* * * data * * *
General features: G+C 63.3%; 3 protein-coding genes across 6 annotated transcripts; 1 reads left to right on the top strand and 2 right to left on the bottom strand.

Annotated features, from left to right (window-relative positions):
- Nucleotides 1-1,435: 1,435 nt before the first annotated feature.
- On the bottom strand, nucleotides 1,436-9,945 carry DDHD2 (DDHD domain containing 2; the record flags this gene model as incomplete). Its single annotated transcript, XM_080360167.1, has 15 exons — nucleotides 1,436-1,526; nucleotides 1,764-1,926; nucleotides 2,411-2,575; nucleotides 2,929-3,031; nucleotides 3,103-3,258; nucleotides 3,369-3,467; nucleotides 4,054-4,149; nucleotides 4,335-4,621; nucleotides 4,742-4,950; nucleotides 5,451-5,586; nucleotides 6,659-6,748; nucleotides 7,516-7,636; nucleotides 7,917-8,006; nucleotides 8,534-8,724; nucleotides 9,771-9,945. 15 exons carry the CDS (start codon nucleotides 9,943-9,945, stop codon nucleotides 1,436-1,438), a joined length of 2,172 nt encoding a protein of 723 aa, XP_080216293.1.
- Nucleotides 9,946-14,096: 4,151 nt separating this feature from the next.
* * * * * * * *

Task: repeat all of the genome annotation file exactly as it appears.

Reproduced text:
General features: G+C 63.3%; 3 protein-coding genes across 6 annotated transcripts; 1 reads left to right on the top strand and 2 right to left on the bottom strand.

Annotated features, from left to right (window-relative positions):
- Nucleotides 1-1,435: 1,435 nt before the first annotated feature.
- On the bottom strand, nucleotides 1,436-9,945 carry DDHD2 (DDHD domain containing 2; the record flags this gene model as incomplete). Its single annotated transcript, XM_080360167.1, has 15 exons — nucleotides 1,436-1,526; nucleotides 1,764-1,926; nucleotides 2,411-2,575; nucleotides 2,929-3,031; nucleotides 3,103-3,258; nucleotides 3,369-3,467; nucleotides 4,054-4,149; nucleotides 4,335-4,621; nucleotides 4,742-4,950; nucleotides 5,451-5,586; nucleotides 6,659-6,748; nucleotides 7,516-7,636; nucleotides 7,917-8,006; nucleotides 8,534-8,724; nucleotides 9,771-9,945. 15 exons carry the CDS (start codon nucleotides 9,943-9,945, stop codon nucleotides 1,436-1,438), a joined length of 2,172 nt encoding a protein of 723 aa, XP_080216293.1.
- Nucleotides 9,946-14,096: 4,151 nt separating this feature from the next.